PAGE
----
Living Memorials? Re-Enactments and Memorial Mania

“Memorial Mania” is particularly relevant in this moment in American history. As college campuses and cities across the country examine the weight of names and images of people connected to slavery and white supremacy, debates of history and memorialization are particularly relevant. Both Doss and Sandage show that history, memory, and memorials are political touchstones. I’m particularly interested in where re-enactment fits into modern memorials. Doss addresses living memorials as libraries, museums, and other physical spaces devoted to public welfare but where do individuals, acting out a moment in time, fit in?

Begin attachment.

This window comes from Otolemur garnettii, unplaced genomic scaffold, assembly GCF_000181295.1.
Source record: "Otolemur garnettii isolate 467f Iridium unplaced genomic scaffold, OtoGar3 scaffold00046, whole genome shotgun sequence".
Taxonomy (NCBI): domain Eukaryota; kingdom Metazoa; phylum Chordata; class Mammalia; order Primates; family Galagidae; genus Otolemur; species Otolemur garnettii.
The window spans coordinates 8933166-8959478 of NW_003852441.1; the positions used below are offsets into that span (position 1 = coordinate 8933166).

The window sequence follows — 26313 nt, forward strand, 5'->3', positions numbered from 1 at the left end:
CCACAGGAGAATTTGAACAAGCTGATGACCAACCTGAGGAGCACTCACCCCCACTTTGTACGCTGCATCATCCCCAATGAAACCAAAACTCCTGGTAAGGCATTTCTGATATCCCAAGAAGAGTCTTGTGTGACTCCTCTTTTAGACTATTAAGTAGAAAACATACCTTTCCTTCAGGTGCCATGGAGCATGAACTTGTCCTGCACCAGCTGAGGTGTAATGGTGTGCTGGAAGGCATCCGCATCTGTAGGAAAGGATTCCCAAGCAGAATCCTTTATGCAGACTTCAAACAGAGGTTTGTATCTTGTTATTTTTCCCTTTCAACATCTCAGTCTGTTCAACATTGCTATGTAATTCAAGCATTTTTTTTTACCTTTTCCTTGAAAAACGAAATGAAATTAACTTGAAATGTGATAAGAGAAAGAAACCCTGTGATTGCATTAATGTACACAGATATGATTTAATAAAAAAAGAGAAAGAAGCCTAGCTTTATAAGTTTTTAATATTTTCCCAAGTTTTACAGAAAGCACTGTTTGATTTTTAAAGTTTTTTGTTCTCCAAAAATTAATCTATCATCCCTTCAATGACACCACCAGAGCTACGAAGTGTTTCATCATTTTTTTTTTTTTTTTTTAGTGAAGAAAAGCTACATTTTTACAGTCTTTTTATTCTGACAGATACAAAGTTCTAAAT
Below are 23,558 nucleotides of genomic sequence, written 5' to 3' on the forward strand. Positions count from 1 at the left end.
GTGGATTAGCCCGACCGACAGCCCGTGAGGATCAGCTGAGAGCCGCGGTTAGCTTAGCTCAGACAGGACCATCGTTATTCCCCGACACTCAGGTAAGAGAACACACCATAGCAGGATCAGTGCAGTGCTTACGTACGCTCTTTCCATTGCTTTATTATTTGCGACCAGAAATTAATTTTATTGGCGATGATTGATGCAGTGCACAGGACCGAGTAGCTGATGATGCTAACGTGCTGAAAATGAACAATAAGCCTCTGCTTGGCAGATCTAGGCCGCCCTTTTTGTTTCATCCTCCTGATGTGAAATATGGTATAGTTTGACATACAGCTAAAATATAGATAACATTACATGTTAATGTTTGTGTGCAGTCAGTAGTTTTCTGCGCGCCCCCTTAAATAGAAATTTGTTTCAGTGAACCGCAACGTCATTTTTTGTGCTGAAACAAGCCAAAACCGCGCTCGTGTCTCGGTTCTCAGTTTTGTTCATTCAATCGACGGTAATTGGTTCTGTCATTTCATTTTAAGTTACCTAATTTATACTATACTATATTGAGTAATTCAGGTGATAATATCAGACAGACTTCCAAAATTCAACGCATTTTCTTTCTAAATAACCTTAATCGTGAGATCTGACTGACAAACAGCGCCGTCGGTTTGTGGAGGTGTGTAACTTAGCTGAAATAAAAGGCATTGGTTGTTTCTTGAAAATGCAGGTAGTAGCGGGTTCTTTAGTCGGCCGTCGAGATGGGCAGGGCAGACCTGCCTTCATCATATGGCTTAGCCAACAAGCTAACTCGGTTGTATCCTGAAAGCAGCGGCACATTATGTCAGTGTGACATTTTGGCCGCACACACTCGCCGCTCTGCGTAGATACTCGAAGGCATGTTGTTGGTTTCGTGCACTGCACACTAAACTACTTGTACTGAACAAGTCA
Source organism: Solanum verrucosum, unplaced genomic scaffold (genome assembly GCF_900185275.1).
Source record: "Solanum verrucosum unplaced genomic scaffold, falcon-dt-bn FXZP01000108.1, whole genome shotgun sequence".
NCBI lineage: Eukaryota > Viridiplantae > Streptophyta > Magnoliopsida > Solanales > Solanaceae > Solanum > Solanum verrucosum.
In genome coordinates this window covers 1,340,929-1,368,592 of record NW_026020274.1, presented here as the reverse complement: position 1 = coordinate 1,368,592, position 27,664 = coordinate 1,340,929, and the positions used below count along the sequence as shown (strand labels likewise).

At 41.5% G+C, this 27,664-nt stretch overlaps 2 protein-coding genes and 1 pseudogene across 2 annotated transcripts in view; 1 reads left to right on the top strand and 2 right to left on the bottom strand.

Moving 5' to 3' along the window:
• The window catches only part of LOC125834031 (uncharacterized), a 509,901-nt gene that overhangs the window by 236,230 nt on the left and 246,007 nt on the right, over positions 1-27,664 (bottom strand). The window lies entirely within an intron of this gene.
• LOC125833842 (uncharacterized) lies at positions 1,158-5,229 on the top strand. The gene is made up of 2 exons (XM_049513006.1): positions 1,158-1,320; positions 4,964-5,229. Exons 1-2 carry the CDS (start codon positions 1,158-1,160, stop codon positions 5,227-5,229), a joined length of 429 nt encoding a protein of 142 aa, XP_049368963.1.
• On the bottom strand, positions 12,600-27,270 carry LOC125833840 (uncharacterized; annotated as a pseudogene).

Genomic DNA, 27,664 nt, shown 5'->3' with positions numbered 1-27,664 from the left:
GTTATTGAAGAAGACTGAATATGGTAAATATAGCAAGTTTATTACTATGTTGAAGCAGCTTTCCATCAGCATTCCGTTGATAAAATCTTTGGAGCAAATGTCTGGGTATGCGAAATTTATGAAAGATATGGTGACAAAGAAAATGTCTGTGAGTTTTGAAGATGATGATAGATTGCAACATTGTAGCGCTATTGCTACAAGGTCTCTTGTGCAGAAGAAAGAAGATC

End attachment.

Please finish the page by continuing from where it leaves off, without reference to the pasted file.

The last mass lynching in America occurred at Moore’s Ford, near Athens, Georgia, on July 25, 1946 when two African-American couples were lynched on a dirt road in rural Georgia. Like many other lynchings in the South, the killers never paid for their horrendous crimes. This moment in Georgia history was largely silenced. However, in the 1990’s a biracial committee formed, perhaps out of shame and “shared understandings of civic morality”, to acknowledge this moment in history. One of the outcomes was a re-enactment that’s become an annual tradition in Monroe, Georgia. In the South re-enactments are most often used to commemorate the Confederacy and the Civil War. Choosing to re-enact a lynching flips that common trope on its head. Instead of celebrating the “Lost Cause”, it memorializes a painful moment, and becomes a teaching tool. Using costumes and actors, and drawing a crowd, it acknowledges the history of lynchings as spectacles and events that people chose to witness. The re-enactment of the events at Moore’s Ford is a loud and sombering thing to witness. It evokes different emotions than a physical monument. Being a witness forces you to think about the events at Moore’s Ford differently than looking at a historical marker. This type of memorial is acting in the name of education and makes me think about how other re-enactments and costumed interpretation can memorialize moments. What if Civil War re-enactments were about more than simply living out the “Lost Cause” mentality in the modern era? Instead, it was about the realities of slavery and the 19th century South? How can and do living people memorialize an event in public spaces? How are memorials more than simply a space?

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